applyImpulse - Oimo Vs Cannon

I wanted to create motion like in zero gravity, give impulse to the sphere, add restitution: 1 and completely remove friction, so that the sphere would move indefinitely.

I started with the Oimo engine and everything worked with it exactly as it should - the movement speed remains constant.
But now I use Cannon because I found some bugs in Oimo.

In Cannon, the speed after the impulse begins to fade out gradually until the sphere stops.
How can you fix this?

Those are the limitations of every physics engine. Cannon probably treats collisions a little differently than oimo, even if restitution is 1.

Cannon has the concept of linear and angular damping, which gradually reduces the linear and angular velocity to simulate air friction. is default value is 0.01. you can change it to 0:

Strange behavior | Babylon.js Playground (

But it seems like cannon has an internal damping mechanism with collisions as well. The sphere continues to move but still changes the linear velocity on each collision. What you could do is set the linear velocity yourself on each collision, after setting damping to 0. This way the velocity will not change between collisions and you will maintain a constant velocity after collisions.

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Yes, that’s exactly what I planned and did.

I have a question - which option is more rational to use for collision detection?

In Oimo, I used
trigger: BABYLON.ActionManager.OnIntersectionEnterTrigger

since physicsImpostor.registerOnPhysicsCollide didn’t work with Oimo

Both work with Cannon - which option should you use?

I would guess it is important for you to know that the meshes actually collided - I would use the physics engine’s collision callbacks and not the intersection. on extreme cases the onIntersection event might not trigger (if the physics engine does it’s job 100% correctly it shouldn’t…)

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Thanks for the answer!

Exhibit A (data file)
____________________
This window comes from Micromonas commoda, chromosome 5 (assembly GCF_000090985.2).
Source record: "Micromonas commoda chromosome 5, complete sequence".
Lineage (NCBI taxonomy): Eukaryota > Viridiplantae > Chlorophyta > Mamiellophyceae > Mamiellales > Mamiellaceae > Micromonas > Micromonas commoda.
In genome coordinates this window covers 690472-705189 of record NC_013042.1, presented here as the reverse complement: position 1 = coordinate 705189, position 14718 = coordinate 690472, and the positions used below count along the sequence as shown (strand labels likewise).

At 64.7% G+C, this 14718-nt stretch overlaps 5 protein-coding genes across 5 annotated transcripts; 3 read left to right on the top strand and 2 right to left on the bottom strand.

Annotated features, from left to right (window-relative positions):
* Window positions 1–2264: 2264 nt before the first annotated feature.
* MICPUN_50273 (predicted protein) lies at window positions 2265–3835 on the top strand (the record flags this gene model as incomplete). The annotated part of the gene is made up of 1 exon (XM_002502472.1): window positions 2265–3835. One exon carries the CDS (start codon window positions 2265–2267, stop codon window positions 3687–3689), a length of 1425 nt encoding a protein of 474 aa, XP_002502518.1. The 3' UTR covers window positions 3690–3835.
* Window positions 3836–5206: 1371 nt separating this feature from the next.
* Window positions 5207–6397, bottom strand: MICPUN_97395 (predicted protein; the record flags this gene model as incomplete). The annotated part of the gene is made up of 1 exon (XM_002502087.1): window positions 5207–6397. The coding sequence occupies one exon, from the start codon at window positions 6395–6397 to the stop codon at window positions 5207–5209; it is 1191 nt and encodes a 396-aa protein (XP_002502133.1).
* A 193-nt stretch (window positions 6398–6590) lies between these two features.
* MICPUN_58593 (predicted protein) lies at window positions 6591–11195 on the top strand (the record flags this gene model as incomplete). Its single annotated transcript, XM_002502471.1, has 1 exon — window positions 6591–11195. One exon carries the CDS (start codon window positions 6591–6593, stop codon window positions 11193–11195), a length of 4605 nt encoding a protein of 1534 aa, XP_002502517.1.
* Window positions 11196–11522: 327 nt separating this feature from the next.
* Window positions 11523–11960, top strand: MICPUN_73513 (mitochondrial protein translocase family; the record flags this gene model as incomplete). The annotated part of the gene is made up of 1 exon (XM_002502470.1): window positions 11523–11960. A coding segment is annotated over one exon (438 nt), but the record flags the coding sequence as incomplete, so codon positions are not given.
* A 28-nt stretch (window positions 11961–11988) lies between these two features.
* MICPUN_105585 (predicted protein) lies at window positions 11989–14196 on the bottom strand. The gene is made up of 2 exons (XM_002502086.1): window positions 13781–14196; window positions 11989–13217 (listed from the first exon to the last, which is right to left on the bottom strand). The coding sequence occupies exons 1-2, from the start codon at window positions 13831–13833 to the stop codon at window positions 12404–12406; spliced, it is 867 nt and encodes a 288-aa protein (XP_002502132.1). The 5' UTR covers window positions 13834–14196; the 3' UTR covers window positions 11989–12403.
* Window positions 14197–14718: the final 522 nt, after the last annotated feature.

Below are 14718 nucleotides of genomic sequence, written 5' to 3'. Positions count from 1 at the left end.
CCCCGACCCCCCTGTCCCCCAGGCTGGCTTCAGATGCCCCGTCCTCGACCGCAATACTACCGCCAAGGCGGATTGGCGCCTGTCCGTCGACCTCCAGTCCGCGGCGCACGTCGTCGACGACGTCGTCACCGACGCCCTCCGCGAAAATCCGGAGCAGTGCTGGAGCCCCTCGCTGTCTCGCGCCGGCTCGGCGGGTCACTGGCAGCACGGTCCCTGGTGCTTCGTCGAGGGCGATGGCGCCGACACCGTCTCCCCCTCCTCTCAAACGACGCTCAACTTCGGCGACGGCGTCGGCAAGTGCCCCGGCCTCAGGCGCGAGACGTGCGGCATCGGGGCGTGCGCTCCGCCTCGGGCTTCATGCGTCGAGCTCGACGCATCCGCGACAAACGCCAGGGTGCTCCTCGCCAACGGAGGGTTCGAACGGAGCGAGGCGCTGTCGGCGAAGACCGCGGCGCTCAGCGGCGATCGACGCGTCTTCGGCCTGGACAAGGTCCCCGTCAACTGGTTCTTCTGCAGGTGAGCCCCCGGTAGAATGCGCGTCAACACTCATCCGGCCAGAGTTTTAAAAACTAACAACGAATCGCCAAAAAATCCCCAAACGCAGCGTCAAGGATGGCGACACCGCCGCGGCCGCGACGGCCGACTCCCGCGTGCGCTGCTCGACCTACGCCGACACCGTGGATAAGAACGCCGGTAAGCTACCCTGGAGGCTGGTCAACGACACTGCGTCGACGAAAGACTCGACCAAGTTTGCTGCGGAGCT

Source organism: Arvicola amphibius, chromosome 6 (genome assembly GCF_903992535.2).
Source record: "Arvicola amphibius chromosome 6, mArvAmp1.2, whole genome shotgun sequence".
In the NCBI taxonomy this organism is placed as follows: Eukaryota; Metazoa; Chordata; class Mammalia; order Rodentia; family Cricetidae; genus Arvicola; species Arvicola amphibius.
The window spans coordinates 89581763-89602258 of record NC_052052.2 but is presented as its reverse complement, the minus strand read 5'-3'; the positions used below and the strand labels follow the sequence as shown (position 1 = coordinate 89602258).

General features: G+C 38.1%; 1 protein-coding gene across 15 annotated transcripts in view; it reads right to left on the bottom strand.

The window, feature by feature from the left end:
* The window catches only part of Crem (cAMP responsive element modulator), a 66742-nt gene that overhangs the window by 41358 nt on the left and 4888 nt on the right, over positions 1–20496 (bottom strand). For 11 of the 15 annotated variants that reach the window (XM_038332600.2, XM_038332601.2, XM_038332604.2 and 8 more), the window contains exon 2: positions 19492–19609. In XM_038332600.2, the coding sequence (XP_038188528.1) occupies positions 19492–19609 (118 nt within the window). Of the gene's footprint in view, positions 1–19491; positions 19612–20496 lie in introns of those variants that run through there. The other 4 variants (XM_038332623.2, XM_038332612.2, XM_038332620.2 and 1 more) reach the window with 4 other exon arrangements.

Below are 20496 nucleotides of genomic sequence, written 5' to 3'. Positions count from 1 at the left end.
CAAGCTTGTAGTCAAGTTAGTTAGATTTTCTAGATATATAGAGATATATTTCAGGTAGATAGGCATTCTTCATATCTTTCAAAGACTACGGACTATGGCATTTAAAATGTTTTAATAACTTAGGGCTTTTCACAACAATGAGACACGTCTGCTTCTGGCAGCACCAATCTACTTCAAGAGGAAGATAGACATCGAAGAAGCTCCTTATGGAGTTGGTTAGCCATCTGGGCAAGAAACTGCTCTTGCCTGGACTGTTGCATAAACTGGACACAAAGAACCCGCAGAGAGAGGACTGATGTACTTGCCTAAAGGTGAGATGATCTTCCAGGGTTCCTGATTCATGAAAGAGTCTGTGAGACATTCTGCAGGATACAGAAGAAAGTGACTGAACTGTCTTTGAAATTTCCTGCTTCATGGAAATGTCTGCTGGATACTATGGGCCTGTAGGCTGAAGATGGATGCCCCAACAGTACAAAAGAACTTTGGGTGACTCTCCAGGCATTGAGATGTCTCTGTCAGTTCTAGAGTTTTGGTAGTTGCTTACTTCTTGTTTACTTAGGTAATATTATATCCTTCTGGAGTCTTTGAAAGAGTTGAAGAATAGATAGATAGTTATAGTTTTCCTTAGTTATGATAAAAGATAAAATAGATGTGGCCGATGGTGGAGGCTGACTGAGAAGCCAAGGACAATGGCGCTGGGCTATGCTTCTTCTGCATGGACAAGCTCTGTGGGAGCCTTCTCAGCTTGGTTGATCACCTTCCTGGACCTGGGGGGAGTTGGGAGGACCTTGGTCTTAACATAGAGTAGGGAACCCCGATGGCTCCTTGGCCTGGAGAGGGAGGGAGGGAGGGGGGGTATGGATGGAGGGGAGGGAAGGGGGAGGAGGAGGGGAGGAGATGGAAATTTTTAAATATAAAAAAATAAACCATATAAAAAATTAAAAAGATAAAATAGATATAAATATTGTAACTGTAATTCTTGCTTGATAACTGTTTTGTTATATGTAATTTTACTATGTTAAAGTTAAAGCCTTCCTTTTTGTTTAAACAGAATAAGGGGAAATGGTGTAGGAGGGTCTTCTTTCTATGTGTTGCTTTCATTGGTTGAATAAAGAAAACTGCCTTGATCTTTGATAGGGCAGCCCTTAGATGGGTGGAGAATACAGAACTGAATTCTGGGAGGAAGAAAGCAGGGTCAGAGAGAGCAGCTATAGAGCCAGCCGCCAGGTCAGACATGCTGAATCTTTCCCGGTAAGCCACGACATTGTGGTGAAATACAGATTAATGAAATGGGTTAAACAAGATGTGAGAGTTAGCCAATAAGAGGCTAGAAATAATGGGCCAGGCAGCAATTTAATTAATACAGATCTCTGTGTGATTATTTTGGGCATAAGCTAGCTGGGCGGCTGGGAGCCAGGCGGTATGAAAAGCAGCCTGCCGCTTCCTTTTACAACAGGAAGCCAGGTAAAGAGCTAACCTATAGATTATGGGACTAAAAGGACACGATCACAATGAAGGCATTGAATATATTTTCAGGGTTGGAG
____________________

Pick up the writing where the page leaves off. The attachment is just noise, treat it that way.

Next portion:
Please tell me where the extended documentation for the Cannon engine is located?
I cannot find information about the options that you used in the example, for example
nativeOptions: {linearDamping: 0, angularDamping: 0}


Based on my own experience it’s sometimes just better to stick to one physics engine and use it directly without using BJS physics because some stuff is not implemented in BJS. Yes, you can always use physicsImpostor.executeNativeFunction (the naming makes obvious what it does) and the PhysicsImpostorParameters's interface nativeOptions.

BJS Physics is just another layer of software which can have bugs and can cause unexpected behavior of your physics objects and it’s damned hard to debug these things :stuck_out_tongue: As you can see the onCollissionCallback is only called in Cannon, not impemented in Oimo:

The second thing here is that BJS hides the physics engine implementation which is good and bad at the same time. It’s good because you get an unified interface and naming, you can switch the physics engine anytime but bad at the same time because of the issues I’ve mentioned above and more.

You have to be aware of the details, for example the force thing you try to implement:
(From BJS docs)
Cannon supports both force and impulse (different aspects of the same concept, read about the difference here). Oimo only supports impulses. Applying a force will fallback to impulse.

You try to apply force, but it gets converted to impulse and you don’t even know about it until you realize it’s behaving differently on different physics engines.

Keep them collide! :smiley:

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Google dude, Google :joy:

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Hi @kostiunindima1 just checking in, was your question answered?

as a result, I use a speed adjustment for the sphere after each collision of the sphere with other meshes.
In this way, I achieve the continuous movement of the sphere, as if it were moving in zero gravity.
For collision detection I use the onCollideEvent

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